Mary Anne Clark
When I was small and desperate for sainthood
I walked backwards down streets for a year.
Dully inconvenient, but not without peril.
Streets and saints: straits between place and place,
chaining hand to hand, to hand us on to somewhere.
Thinking of the old warriors who contorted
and were contorted for a cause, the old worriers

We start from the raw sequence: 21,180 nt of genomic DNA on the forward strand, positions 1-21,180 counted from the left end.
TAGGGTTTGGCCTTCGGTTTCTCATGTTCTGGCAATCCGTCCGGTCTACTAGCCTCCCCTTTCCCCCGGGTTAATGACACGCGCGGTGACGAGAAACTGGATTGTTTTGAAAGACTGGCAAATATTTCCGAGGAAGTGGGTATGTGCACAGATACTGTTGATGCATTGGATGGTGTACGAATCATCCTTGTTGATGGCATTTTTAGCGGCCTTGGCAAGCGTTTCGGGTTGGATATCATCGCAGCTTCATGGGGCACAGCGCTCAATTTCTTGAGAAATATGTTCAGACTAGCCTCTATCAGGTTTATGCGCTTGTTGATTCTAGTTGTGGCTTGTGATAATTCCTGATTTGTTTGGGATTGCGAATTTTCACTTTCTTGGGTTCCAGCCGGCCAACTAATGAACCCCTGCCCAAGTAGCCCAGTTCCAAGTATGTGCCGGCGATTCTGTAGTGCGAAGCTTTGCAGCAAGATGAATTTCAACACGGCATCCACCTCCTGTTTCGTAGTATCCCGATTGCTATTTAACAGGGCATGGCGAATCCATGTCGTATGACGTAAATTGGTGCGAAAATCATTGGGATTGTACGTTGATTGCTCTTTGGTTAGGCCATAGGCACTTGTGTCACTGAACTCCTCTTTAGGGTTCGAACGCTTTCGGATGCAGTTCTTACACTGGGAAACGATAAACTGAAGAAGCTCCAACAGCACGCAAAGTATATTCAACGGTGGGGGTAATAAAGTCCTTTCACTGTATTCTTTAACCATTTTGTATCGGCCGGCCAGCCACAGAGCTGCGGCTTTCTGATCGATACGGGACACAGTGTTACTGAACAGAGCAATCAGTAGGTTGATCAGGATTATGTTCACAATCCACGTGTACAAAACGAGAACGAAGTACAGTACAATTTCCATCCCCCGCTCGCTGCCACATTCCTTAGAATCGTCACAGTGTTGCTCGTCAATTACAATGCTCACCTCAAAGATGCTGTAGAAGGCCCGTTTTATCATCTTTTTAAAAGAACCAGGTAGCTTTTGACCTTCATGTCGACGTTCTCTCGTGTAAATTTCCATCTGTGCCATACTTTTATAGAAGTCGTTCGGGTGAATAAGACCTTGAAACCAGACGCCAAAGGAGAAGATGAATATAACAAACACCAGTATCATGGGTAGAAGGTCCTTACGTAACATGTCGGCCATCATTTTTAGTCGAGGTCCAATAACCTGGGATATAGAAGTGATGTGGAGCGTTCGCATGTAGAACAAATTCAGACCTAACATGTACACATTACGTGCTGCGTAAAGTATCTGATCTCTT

who couldn’t let it go, I couldn’t let it.
I linked my antics to God. It’s fair to say
that I was coming at things from the wrong angle.
It didn’t last because real saints, I think,
like streets, see where they need to go and go there.
MARY ANNE CLARK’s poems have appeared in Oxford Poetry, The Scores, Stand Magazine, and several Emma Press anthologies. Prizes include the Newdigate (2016) and second place in the Manchester Cathedral Poetry Competition (2018).